Technical hurdles in a pilot clinical trial of combined B7-2 and GM-CSF immunogene therapy for glioblastomas and melanomas
- 87 Downloads
Malignant glioblastomas and melanomas continue to have a dismal prognosis despite advances in conventional therapy. This has led to investigations of novel treatment strategies including immunogene therapy. We report a pilot clinical trial of combined B7-2 and GM-CSF immunogene therapy for gliomas and melanomas and discuss technical hurdles encountered.
Patients with recurrent malignant gliomas or medically refractory melanomas were vaccinated with irradiated autologous tumor cells transduced with B7-2 and GM-CSF genes using a retroviral vector. Patients were monitored for toxicity, inflammatory/immune reactions, and clinical status.
Vaccine preparation was attempted from 116 malignant glioma and 32 melanoma specimens. Adequate vaccines could only be prepared for five glioblastoma and three melanoma patients. Six patients (three recurrent glioblastomas and three melanomas) were actually vaccinated. Minor toxicities included flu-like symptoms (3/6), injection site erythema (4/6), and asymptomatic elevations in liver enzymes (3/6). Most patients showed evidence of an inflammatory response but specific anti-tumor immunity was not demonstrated. All six patients have died, although three patients with minimal residual disease at treatment had prolonged recurrence-free intervals after vaccination.
Combined B7-2 and GM-CSF immunogene therapy for glioblastomas and melanomas using autologous tumor cells has many technical pitfalls hindering large scale application and evaluation. As a result, this pilot study was too limited to draw meaningful conclusions regarding safety or anti-tumor immunity. While immunotherapy has been promising in pre-clinical studies, alternate strategies will be required to bring these benefits to patients.
Keywordscostimulation cytokine gene therapy glioblastoma immunotherapy melanoma
Unable to display preview. Download preview PDF.
- 3.Garrison M, Nathanson L, Prognosis and staging in melanomaSem Oncol; 23: 1996 725–733Google Scholar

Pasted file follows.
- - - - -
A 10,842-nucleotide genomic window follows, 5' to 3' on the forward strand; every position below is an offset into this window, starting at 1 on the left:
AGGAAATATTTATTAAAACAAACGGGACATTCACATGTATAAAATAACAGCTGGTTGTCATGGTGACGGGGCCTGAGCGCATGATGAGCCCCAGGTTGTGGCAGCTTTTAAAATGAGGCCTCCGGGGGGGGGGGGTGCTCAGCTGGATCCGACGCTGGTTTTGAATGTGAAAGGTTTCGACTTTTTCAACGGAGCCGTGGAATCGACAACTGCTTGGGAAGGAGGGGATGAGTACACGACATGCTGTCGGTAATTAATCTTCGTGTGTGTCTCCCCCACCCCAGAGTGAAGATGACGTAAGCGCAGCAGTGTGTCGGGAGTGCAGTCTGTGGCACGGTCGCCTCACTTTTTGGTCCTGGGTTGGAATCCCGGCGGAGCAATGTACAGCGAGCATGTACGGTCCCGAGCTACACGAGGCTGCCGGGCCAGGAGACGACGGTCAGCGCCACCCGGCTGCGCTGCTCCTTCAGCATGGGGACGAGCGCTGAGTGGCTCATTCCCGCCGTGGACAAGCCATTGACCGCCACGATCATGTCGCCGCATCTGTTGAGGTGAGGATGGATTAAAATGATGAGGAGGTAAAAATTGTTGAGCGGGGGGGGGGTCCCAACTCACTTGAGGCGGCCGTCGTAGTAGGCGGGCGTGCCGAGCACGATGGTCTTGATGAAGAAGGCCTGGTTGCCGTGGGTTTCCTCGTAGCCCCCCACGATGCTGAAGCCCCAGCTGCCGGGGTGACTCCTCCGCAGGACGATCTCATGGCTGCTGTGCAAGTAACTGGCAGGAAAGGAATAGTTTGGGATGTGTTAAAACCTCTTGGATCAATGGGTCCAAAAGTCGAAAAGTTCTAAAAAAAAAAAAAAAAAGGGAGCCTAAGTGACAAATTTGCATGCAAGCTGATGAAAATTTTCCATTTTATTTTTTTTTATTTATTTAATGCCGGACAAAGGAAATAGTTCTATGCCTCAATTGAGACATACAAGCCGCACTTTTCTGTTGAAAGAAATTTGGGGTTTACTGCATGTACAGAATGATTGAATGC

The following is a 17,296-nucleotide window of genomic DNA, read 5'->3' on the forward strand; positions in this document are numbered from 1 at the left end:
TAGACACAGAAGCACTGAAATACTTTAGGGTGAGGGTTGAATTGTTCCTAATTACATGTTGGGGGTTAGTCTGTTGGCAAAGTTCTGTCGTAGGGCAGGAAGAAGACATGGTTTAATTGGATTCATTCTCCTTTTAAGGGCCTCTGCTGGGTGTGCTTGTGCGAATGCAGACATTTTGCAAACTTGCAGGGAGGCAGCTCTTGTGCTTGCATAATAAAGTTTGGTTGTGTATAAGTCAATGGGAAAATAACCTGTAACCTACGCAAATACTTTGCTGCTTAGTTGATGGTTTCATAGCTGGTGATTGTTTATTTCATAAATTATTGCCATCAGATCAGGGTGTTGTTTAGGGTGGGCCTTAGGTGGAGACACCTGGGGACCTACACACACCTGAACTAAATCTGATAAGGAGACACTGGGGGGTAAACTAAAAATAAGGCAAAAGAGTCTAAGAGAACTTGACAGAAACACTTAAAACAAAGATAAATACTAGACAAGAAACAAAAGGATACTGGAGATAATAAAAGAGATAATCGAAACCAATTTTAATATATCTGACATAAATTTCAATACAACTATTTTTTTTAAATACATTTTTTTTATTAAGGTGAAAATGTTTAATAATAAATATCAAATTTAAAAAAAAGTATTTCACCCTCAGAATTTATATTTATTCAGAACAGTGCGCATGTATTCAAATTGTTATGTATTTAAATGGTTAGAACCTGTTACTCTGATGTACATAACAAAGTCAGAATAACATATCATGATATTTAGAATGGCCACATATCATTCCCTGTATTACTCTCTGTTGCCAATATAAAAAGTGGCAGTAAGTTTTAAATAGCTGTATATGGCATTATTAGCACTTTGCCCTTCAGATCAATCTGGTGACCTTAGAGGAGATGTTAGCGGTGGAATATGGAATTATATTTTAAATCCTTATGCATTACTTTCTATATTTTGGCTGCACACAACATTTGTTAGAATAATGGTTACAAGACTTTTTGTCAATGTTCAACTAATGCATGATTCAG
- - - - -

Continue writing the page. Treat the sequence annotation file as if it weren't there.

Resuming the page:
- 5.Antonia SJ, B7-1 gene-modified tumor cell vaccinesCurr Opin Mol Therap 1999; 1:50–56Google Scholar
- 10.Parney IF, Petruk KC, Zhang C, Farr-Jones MA, Sykes DB, Chang L-J, GM-CSF and B7-2 combination immunogene therapy in an allogeneic hu-PBL-SCID/beige mouse – human glioblastoma multiforme modelHum Gene Therapy1997; 8:1073–1085Google Scholar
- 13.Yu JS, Burwick JA, Dranoff G, Breakefield XO, Gene therapy for metastatic brain tumors by vaccination with granulocyte-macrophage colony-stimulating factor-transduced tumor cellsHum Gene Therapy1997; 8:1065–1072Google Scholar
- 15.De Gast GC, Gallee MPW, Spits H, et al. Immunological, pathological, and long-term clinical data of vaccination with autologous granulocyte-macrophage colony-stimulating factor-transduced tumor cells in metastatic melanomaCancer Gene Ther 2000; 7:1204Google Scholar
- 18.Simons JW, Mikhak B, Chang J-F, et al. Induction of immunity to prostate cancer antigens: results of a clinical trial of vaccination with irradiated autologous prostate cells engineered to secrete granulocyte-macrophage colony-stimulating factor using ex vivo gene transferCancer Res1999; 59:195–204Google Scholar
- 26.Human gene marker/therapy clinical protocols (complete updated listing). Hum Gene Ther12: 2251–2337, 2001Google Scholar